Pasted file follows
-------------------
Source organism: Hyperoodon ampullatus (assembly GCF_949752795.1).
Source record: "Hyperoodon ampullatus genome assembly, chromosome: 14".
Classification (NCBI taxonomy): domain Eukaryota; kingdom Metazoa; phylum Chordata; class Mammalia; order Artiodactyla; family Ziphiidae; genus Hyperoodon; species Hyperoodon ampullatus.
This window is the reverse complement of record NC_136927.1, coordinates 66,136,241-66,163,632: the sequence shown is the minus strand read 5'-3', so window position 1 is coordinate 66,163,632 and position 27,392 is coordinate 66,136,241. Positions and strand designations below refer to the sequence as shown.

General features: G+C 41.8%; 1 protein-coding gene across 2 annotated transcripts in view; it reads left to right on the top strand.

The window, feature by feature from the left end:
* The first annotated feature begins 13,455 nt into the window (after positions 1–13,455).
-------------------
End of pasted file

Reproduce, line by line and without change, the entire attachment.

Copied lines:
Source organism: Hyperoodon ampullatus (assembly GCF_949752795.1).
Source record: "Hyperoodon ampullatus genome assembly, chromosome: 14".
Classification (NCBI taxonomy): domain Eukaryota; kingdom Metazoa; phylum Chordata; class Mammalia; order Artiodactyla; family Ziphiidae; genus Hyperoodon; species Hyperoodon ampullatus.
This window is the reverse complement of record NC_136927.1, coordinates 66,136,241-66,163,632: the sequence shown is the minus strand read 5'-3', so window position 1 is coordinate 66,163,632 and position 27,392 is coordinate 66,136,241. Positions and strand designations below refer to the sequence as shown.

General features: G+C 41.8%; 1 protein-coding gene across 2 annotated transcripts in view; it reads left to right on the top strand.

The window, feature by feature from the left end:
* The first annotated feature begins 13,455 nt into the window (after positions 1–13,455).